Data Usage Log
Finding out who is accessing their data, when, and why is often difficult for participants in mHealth research studies. This lack of transparency could discourage them from further engagement in research.

Consider providing data usage logs to participants so they have more insight into who is using their data, and how. Sharing this information could help participants feel more connected to, and excited about, their research contributions.
Who is accessing your data?
Although participants in mHealth studies agree to collect and share their data with the research team, they might not know when their data is shared with other researchers, institutions, or for secondary analysis. If participants have concerns or preferences for who uses their data, it can be extremely difficult, if not impossible, to withdraw their data if it has already been shared with another entity. Additionally, participants are not always informed about the study findings and research outcomes that their data helped produce.
For these reasons, participants can feel frustrated by the lack of transparency in when and how their data is used. They also might feel “out of the loop” with how their contributions are helping to advance research.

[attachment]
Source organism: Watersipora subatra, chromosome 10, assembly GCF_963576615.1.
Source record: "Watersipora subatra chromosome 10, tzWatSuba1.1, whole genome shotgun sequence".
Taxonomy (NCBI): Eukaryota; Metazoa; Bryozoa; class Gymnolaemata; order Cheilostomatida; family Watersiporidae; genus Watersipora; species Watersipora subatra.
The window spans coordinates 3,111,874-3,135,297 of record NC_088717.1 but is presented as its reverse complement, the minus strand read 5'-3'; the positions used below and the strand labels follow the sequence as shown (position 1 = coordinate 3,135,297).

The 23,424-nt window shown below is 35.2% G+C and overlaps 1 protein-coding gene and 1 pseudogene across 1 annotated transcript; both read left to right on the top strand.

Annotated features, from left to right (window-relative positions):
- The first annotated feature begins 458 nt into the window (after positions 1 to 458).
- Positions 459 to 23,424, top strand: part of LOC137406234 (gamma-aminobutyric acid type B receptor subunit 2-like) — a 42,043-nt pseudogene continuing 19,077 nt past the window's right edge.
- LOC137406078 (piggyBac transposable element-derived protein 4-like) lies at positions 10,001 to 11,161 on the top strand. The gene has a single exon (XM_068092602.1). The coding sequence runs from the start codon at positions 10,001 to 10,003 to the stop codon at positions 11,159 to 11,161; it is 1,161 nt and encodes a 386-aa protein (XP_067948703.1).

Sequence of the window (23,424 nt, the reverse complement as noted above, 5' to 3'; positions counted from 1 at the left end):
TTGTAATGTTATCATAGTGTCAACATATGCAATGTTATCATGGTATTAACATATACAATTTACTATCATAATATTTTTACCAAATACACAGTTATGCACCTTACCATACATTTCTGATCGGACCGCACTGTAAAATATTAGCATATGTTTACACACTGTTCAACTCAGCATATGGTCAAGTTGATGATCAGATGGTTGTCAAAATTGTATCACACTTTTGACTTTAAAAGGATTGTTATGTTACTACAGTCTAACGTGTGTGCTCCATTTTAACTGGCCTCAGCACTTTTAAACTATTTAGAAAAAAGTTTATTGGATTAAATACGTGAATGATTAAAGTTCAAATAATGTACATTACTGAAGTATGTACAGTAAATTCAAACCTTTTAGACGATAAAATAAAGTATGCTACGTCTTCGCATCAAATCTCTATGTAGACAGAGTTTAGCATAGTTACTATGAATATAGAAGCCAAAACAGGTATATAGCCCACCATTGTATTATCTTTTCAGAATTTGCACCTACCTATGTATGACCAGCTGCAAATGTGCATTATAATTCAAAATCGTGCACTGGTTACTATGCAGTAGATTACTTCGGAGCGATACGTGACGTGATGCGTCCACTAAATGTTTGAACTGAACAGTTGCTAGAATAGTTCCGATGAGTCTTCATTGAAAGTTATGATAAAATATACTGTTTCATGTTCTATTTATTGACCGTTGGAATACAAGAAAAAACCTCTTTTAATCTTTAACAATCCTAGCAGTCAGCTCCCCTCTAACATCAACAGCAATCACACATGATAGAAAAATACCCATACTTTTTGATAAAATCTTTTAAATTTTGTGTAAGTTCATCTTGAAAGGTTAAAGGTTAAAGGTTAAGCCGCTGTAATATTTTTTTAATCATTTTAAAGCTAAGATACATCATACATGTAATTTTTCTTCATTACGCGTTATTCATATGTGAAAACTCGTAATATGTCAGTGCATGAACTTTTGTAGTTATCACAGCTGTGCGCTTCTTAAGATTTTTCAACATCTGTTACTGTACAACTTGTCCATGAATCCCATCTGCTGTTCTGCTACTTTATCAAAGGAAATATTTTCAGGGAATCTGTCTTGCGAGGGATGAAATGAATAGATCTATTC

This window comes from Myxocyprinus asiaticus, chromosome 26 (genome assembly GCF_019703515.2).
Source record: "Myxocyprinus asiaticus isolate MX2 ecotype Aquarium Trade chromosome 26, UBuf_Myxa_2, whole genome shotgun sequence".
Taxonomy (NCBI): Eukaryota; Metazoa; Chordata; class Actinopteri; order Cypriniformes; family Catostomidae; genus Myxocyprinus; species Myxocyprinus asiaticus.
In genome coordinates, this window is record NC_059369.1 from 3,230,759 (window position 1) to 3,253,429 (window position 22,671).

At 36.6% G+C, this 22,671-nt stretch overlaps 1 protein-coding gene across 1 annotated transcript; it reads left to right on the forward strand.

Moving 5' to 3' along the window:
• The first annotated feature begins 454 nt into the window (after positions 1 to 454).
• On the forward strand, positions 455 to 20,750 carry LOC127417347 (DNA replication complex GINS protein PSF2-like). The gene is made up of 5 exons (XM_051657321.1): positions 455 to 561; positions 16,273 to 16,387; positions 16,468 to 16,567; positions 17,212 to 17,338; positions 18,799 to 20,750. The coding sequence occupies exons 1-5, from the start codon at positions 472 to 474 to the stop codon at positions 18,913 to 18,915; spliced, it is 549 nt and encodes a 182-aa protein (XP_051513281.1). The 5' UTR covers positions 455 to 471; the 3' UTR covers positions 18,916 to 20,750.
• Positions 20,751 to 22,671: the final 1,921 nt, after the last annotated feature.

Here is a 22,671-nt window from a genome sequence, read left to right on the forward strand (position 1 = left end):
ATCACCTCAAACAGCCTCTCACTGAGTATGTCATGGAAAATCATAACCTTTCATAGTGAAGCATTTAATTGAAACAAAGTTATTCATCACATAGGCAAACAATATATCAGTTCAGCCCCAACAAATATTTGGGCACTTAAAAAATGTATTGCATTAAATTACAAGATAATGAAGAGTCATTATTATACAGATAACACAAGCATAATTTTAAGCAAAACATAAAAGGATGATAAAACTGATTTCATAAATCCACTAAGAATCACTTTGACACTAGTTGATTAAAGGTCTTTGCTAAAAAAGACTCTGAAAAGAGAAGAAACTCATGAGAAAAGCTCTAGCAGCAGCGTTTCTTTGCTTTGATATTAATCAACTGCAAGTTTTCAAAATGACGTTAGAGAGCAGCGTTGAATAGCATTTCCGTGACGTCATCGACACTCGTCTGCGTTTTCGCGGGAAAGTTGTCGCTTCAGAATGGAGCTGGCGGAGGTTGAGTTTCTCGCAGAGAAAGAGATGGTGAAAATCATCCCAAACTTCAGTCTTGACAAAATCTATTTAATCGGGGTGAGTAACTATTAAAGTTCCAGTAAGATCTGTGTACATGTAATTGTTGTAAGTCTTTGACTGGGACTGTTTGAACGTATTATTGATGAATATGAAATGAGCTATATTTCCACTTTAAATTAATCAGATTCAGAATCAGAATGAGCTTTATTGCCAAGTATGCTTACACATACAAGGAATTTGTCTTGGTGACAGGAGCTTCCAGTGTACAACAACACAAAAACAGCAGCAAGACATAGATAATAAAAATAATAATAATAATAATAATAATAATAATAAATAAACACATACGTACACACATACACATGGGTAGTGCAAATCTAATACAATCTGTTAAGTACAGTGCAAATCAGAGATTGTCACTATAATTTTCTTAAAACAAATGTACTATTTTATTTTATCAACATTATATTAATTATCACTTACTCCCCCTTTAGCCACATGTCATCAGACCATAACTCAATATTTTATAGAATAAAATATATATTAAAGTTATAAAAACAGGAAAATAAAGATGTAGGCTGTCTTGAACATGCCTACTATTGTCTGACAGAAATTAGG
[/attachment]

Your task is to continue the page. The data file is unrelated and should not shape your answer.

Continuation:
Worst Case Scenario: Not Knowing Who is Accessing Your Data
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Data usage logs help increase transparency for participants.
Sharing details with participants about who is accessing their data, when, and why, gives them more transparency into the study process and allows them to stay informed about its progress. Having this information shows participants that their data is useful and helpful in addressing current research questions.
Best Practice: Data Usage Log
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What to prepare?
Step 1
Know what institutions request, or have access, to participant data.
Within the mHealth app, show participants the names of each of these institutions, what data they are accessing, and at what time.
Step 2
Gather information from institutions about their use of participant data.
Before giving institutions access to participants’ information, ask them to share a statement about the purpose for their access (e.g., what hypothesis they are testing, what research questions they are trying to answer), and website link to the project, if available. This information can then be shared with each participant.
Case Studies
Activity Log
Projects by IF
I Asked an Online Tracking Company for All of my Data and Here's What I Found
Frederike Kaltheuner
Who's Collecting our Data? How? And Why?
Data Usage Log Patterns